Moses is not allowed to enter the promised land because he had rebelled against God in front of the people. Instead, God takes him to Mt Nebo and simply shows him the land. But if you fast forward many decades into the life of Jesus, you'll remember a story when Jesus is on the Mount of Transfiguration and there, in front of Peter, James and John, He's transfigured and they see Him in His glory. Remember who's standing with Him at that moment? Elijah and Moses. Now, think about it. God could not let Moses into the land on his own because of his sin. But through Jesus Moses got there. You see, folks, when you follow Jesus you'll go places. Through Jesus Moses got there. Isn't that a beautiful picture of our lives? Because of our sin, on our own we can never step one foot into heaven which is our Promised Land. However, when we put our faith in the death and resurrection of Jesus, the Bible guarantees us that we get eternal life in heaven through Him. Moses becomes a beautiful picture of our relationship today with Jesus. On our own, we can never get to heaven. But through faith in Jesus we will someday be in that incredible place.
In Numbers 27, it is time for Moses to die. Before he does, God takes him up on Mt Nebo and shows him the Promised Land. I have had the privilege of standing on Mt. Nebo many times. When I first read this passage I thought that God supernaturally allowed Moses to see all the land of promise but then I stood up on Mt. Nebo myself and saw that on a clear day you literally can see all the way to the Mediterranean Sea. This is not in the Bible but I have a hunch that on that day God probably explained to Moses what was going to happen in that land. Can't you picture God saying, “Now, Moses, you see that palm tree way over there? That's a place that will be called Bethlehem and one day I'm going to send My own Son and He's going to be born of a virgin right there. And see that hill right over there? That's going to be called Jerusalem and just outside that city one day My Son is going to be crucified to pay the penalty for the sin of the world but then He is going to rise again. I think that on that day Moses and God had quite the intimate conversation before Moses died.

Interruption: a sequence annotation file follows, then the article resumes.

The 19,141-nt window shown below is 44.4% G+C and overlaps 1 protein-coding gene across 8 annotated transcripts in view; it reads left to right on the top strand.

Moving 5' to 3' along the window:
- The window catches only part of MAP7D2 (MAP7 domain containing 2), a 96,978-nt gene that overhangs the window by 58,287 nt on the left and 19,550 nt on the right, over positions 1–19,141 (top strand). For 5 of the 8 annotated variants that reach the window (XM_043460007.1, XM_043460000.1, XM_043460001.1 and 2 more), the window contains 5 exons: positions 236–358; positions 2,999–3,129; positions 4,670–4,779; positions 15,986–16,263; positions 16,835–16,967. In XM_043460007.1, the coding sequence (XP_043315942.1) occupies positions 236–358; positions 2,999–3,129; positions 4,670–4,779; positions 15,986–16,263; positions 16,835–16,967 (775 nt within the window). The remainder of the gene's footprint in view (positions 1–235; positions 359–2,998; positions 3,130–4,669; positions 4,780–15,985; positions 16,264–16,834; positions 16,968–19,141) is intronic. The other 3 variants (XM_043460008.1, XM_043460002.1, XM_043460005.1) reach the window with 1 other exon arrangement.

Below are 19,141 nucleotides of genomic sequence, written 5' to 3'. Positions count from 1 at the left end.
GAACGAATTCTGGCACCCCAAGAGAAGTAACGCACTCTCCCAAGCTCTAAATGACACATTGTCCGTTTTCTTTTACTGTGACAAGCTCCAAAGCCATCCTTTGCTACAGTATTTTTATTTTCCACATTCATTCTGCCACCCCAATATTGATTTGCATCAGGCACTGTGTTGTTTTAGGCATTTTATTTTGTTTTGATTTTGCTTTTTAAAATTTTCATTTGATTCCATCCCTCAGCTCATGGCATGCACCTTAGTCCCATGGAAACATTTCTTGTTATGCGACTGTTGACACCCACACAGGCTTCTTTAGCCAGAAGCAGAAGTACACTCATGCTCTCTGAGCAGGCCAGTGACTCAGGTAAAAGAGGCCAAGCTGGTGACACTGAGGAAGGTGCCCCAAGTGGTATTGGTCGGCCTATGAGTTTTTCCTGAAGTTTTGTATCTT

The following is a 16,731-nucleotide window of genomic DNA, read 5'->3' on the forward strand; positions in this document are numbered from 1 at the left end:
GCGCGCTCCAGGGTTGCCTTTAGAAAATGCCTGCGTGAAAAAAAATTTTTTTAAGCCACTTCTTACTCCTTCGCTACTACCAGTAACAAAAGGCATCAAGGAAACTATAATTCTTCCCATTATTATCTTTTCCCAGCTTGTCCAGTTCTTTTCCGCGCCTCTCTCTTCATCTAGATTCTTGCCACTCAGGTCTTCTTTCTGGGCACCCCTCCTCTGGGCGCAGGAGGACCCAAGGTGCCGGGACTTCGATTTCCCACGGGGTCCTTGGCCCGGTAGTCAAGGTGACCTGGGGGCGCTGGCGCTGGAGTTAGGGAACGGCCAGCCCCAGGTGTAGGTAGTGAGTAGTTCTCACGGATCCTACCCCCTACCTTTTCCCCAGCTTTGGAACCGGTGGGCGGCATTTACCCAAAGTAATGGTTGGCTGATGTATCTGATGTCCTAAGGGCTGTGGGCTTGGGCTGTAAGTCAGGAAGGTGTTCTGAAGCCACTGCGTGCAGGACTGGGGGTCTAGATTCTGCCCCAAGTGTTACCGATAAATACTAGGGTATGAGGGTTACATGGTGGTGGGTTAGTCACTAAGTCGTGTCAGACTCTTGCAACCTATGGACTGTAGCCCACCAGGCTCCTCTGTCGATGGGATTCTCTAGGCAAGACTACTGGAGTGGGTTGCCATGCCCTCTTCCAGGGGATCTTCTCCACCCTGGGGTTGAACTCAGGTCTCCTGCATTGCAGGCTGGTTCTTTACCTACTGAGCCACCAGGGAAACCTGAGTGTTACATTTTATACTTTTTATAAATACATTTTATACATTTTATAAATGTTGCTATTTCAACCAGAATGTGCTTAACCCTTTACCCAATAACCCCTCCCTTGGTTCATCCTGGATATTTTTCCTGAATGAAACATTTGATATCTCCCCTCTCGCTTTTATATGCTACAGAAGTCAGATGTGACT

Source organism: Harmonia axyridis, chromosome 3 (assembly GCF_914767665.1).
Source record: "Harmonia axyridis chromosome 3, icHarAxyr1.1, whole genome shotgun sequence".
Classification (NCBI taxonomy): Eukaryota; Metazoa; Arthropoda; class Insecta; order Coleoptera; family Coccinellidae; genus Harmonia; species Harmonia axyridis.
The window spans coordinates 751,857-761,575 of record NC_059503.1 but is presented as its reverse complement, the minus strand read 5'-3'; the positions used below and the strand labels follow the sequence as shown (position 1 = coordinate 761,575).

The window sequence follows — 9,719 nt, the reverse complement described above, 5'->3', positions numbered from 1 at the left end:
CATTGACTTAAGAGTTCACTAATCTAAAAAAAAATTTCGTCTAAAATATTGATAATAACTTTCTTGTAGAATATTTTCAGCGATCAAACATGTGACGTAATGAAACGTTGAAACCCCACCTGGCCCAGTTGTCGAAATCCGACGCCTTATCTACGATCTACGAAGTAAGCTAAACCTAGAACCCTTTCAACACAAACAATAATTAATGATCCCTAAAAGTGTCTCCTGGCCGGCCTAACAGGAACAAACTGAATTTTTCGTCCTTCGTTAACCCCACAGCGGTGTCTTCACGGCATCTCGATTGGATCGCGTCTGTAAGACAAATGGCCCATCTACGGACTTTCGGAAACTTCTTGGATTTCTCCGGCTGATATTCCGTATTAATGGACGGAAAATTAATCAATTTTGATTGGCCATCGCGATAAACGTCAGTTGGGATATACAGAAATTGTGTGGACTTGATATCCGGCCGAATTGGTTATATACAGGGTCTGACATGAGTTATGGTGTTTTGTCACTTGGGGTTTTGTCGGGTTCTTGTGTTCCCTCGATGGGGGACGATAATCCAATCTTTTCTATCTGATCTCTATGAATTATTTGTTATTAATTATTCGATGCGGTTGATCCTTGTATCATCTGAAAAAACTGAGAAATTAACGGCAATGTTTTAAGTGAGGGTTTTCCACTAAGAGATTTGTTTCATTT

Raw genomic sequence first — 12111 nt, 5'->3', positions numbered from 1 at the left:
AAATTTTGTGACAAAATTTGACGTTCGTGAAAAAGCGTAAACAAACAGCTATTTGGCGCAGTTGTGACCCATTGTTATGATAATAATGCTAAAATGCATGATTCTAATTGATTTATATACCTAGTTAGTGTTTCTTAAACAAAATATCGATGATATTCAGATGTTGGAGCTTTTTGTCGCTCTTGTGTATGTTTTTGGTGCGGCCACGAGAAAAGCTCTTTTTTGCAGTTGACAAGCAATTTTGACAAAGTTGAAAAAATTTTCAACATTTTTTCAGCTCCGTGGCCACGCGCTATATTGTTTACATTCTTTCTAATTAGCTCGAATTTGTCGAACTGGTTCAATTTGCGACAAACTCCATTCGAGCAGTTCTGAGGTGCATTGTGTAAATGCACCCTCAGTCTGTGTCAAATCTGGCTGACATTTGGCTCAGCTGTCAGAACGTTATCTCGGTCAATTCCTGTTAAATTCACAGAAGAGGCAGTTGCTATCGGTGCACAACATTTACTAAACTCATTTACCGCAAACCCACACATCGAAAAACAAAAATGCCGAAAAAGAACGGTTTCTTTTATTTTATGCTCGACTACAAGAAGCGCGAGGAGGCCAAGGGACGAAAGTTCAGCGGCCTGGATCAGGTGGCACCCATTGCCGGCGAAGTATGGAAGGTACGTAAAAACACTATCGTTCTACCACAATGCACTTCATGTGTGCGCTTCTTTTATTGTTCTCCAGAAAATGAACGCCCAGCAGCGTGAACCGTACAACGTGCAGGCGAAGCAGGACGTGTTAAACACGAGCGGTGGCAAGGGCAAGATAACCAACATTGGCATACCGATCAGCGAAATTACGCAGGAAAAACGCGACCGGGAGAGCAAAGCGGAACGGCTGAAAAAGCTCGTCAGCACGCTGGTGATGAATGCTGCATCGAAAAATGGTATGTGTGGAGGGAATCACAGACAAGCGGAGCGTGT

In Numbers 13, the majority of the spies give a very negative and fearful report of the obstacles they saw in the land God had promised them and in spite of God’s promise, the people buy into the negative words of the spies and reject the promise of God. This is a great example of the fact that our negative words have a far greater negative impact on people than our positive words have a positive impact on them. Let me say that again. Our negative words have a far greater negative impact on people than our positive words have a positive impact on them. If you don't think that's true, talk to any business person who runs a customer service oriented company and who relies on reviews for their success and they will tell you that for every negative review, it takes 12 positive reviews to overcome the damage. We have to keep this in mind when it comes to our churches, our lives, our families, and where we work. When we speak negatively, when we utter negative words, it has a far greater negative impact than our positive words have a positive impact. No wonder Paul wrote in the book of Ephesians to not let any unwholesome word come out of your mouth.